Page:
Sam, Reflection, Gathering Together!

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About the word sam in project title The Sanskrit syllable "sam" informs the choice of the three words contained in the original German project title Sam, Sammlung, Zusammen! It is also found in the in English words like same and ensemble. The project title therefore denotes something that is shared by way of common features, shared values and joint musical activities. Even in the absence of the original play of words and meanings afforded by the German title, Sam, Reflection, Gathering Together! is a good English equivalent that hints at the purpose and scope of this project.

The ancient Sanskrit word samgîtam containing "sam" equally points to an understanding of music, dance and drama whereby the common dominator underlying these arts stands central. Sampradâya, the Indian word for "tradition", indicates "that which gives properly (samyak) and abundantly (prakarsena)" rather than idealizing blind adherence to established practice as commonly assumed. (Lalita Ramakrishna, Sampradaya Sangita: Classical Music Tradition, Bangalore 2005.)

The central idea of this research project is rooted in the experience of its initiators that Indian music offers educators a vast range of simple as well as profound musical concepts, oral means of transmission, and effective learning techniques. It enables educators to make music together with children and young people including those with special needs irrespective of their personal affinity with Indian cultural traditions.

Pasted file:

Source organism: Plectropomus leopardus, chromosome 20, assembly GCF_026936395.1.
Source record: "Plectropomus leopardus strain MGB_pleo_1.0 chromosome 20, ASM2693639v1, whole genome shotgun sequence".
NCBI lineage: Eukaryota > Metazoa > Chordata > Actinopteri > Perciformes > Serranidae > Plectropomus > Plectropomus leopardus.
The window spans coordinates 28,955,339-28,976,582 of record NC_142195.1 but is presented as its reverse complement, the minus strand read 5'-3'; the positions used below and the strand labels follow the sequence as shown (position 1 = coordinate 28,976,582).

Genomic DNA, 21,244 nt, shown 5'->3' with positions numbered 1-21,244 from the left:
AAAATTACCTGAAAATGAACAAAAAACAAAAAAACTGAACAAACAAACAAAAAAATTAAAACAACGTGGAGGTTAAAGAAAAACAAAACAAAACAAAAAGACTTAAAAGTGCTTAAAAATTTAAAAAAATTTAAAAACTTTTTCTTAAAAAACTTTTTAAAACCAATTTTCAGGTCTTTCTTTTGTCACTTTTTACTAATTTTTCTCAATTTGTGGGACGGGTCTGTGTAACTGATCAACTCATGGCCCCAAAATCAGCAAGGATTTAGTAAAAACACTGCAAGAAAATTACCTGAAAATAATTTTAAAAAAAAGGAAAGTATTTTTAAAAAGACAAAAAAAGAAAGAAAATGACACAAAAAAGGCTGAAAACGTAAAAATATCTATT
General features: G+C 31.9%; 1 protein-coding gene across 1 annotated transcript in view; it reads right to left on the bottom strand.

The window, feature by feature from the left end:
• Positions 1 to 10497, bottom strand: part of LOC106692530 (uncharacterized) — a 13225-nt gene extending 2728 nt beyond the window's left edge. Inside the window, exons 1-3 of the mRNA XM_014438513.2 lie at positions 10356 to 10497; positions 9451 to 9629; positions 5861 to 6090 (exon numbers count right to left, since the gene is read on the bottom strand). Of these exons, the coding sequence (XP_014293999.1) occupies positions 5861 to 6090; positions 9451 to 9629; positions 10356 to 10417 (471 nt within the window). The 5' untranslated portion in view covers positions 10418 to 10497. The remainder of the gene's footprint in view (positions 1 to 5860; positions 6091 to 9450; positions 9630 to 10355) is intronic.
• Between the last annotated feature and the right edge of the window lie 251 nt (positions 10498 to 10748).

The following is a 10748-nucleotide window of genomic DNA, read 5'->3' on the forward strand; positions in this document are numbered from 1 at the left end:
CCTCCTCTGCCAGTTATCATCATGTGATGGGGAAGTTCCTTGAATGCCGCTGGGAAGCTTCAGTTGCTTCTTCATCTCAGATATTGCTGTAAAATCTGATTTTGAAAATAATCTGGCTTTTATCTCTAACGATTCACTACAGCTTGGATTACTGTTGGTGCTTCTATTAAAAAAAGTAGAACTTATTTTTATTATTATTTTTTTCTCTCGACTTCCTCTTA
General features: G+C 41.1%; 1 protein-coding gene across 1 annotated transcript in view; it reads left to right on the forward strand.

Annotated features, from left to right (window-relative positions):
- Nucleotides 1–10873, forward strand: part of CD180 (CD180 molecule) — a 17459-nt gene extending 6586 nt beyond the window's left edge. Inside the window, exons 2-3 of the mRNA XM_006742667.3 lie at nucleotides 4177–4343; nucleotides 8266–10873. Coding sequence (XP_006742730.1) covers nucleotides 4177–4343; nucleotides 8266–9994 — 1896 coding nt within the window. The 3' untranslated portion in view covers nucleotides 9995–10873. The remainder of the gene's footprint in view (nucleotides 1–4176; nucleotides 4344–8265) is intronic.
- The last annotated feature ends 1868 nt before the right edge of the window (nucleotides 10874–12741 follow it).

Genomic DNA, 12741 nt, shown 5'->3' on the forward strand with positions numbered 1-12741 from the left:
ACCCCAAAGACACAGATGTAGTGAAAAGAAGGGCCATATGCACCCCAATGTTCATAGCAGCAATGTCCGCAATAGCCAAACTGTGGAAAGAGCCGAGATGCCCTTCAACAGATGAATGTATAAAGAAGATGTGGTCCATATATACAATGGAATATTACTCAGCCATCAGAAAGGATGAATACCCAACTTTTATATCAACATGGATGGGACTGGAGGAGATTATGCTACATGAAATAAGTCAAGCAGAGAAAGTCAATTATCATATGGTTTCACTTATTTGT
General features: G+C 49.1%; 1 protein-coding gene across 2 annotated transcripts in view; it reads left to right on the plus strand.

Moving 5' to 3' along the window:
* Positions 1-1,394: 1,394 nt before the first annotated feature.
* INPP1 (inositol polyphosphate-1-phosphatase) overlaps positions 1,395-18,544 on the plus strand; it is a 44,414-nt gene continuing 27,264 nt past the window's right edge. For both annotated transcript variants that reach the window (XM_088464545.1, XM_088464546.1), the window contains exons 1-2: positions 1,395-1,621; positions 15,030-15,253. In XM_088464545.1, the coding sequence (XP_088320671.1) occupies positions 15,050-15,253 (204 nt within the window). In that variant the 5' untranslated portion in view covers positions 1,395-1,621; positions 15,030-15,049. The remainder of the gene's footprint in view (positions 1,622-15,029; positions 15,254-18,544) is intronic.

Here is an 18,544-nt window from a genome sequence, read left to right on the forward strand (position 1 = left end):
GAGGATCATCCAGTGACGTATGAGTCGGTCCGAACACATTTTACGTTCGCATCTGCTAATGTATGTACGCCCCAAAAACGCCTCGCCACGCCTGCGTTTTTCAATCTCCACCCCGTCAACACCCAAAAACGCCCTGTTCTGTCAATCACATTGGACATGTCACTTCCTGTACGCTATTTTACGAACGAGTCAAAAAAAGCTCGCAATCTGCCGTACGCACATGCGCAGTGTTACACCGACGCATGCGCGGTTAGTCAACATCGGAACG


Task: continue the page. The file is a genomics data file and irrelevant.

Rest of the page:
To avail of the opportunities offered by Sam, Reflection, Gathering Together! it matters little whether or not a particular group of learners has already benefitted from musical training. The musical programmes currently being developed in collaboration with Indian musicians, educators and institutions are easily accessible to all in and outside India.

The strength of this approach lies in the intrinsic value of making, thinking and experiencing music in a uniquely Indian way: Today as in the remote past, Indian music easily transcends all geographical, cultural, linguistic and religious boundaries. It constitutes a joyful practice of collective "music making for all" and therefore deserves to be better known. In spite of a widespread tendency to mystify its basic principles, it needs by no means be a stranger to lovers, learners and practitioners of Western music and helps to complement other teaching methods where printed editions would otherwise constitute the sole means of making and teaching music.